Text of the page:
Article · How To · Tutorial

How to: Up your Photo Game on Instagram – for Crafters!


Photo editing has come a long way, hasn’t it? I’ve got vivid memories of my Dad knobbing about with some program called Paint Shop Pro as a kid and enjoying all the CDs bundled with crap software when we bought a new printer (which was like, every month). My other half is a huge MS Paint fan, and proudly created all his old band’s graphics on it in his musician days. I try and forget the fact that all the type was in ARIAL (my graphic designer soul just cried) and it was red text on black, but hey, it looked good for 2004. I even get threatened by him ‘doing all the graphic design on Paint’ when I take a bit too long to create something for our company on Illustrator… It’s not my fault I’m constantly distracted by knitting.

Now we have miniature versions of Photoshop built into our smartphones, with the average phone able to correct, crop and add that special sheen to even the darkest of images (eat that, Paint Shop Pro!) so, all in all, it’s almost impossible to take a bobbins photo. Sort of. Unless your phone is a Motorola Razr. Remember them? Mine was pink!

That said, it’s always nice to know a few tips on how to make sure your photos look as good as they can on your feed, and that don’t include spending your life savings on a top-of-the-range smartphone or camera. I’m by no means a master photographer, but here are a few ideas that will make your images shine a bit brighter.


Sticking with a coherent theme with regards to style and colour will hold your feed together. Working with an organised feed will make your ‘brand’ (I hate that word but you know) really look polished and professional, whether you want people to buy your lush hand-dyed yarn, bonnets, or just scroll and see what you’re about. If you’re trying to focus your account on solely your crafting, try not to intersperse your images with baby photos, you relaxing in Crete with hot dog legs or shots of how messy your kitchen is. If you’re seriously into building an identity, consider opening a personal account for those photos to keep your crafting feed free of cluttered, off-topic images. Try using a similar background, filter or style on all your photos to expand that theme further.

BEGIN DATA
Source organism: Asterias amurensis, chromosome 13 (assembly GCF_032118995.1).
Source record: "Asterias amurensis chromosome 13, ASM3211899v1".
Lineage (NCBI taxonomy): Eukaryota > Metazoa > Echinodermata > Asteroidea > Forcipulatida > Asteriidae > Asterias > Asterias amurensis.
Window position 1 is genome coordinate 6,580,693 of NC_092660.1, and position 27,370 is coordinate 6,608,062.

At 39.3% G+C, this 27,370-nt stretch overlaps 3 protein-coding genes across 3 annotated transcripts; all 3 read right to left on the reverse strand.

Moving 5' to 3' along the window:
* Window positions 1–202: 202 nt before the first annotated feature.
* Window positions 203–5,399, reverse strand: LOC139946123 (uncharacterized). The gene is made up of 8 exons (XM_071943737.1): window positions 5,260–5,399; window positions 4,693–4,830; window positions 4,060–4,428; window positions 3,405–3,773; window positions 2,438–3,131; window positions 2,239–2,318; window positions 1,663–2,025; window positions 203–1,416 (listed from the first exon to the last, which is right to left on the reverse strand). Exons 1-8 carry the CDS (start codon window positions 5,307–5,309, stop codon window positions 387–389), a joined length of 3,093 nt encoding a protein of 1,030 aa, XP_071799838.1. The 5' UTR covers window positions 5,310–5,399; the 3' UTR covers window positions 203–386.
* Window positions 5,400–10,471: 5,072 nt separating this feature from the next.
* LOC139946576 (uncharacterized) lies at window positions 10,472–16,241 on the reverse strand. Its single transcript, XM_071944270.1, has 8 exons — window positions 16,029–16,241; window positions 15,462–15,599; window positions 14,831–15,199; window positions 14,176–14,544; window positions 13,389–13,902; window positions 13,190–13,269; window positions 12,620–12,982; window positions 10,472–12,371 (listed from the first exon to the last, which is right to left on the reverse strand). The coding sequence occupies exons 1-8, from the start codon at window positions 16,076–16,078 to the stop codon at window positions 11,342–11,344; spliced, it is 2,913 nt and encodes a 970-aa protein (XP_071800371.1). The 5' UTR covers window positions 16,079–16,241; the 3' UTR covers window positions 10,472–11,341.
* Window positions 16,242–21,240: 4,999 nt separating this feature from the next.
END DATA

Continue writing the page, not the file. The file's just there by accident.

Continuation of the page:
Depending on the look your going for, a plain background, a decent camera (smartphone or otherwise) and a lot of light is all you need. Try and keep your photo area free of mess, cat hair and pieces of cereal (unless that’s your aesthetic in which case, go you) and stake out the sunniest area of your home to be your go-to photo-taking zone. I use a south-facing glassed in balcony (yes, it is hot in summer) to take my photos because the light there is blinding (in both senses of the word) even on cloudy days. I lay my background down on the floor, arrange my object and off I go. My studio is also very bright, so it’s great for impromptu shots. Speaking of unwanted bits of mess in your photos, I recently took a photo that looked incredible – I was convinced I was the daughter of David Bailey for a good moment – I uploaded it and waited for the hoardes of people to gasp at my talent and offer me contracts, until I noticed that there was whacking great black HAIR and a random bead in the background. Fail. FYI, for my coloured backgrounds I use plain A2-sized paper from my local craft shop. Cheap and effective.


Props can add character to your shots. Lets face it, Instagram is chock full of beigeness, marbled or wooden backgrounds and… White. They look lovely, and it’s important for your image to have little to no distractions from the object you want to show off, but adding a well-placed object that matches your theme can make your viewers really see the personality behind your work. I know plonking a cactus next to a crocheted thing is very trite, but it looks great, and if you really love plants (hi) it can add something special. Do you design kids items? Try and get a child you know to pop their cute feet in frame (obviously you’ll have to bribe them) to personalise it. Or how about a vintage children’s book or toy? Do you make home decor? Well, use your entire home to show off that lovely blanket… You get the idea!


Did you know that #handsinframe is huge? This hashtag is an awesome way of showing your talented mitts actually ‘making’ and working on that special something. No matter if you’re knitting, crocheting, Fimo clay sculpting or simply writing a note on a packing slip, this type of image is another way to make your photos rise above the rest. Some people photo their hands by stuffing their phone between their knockers, others balance them on shelves above their heads (careful, bruv), but if you plan on doing this on the regular, invest in a useful phone-holding contraption. These odd-looking holders securely clamp onto surfaces and hold your phone tightly, leaving you free to shoot your hands, beautiful face, or your face and head covered with yarn like I did once, weirdly.


Look around other people’s feeds to see what they’re up to. This doesn’t mean copying (please, don’t copy other people, it’s shitty behaviour), but getting inspired – there’s a big difference. Along with flicking through design magazines, doing this keeps you up to date with trends, what’s happening in your creative community, and gives you ideas on how to adapt these hot looks to your own style. It takes a while to develop your own aesthetic and really make it pop, but once you discover it, stick to it and watch it grow – you’ll really feel great!

Do you have any tips on how to take incredible-looking photos? Let me know!

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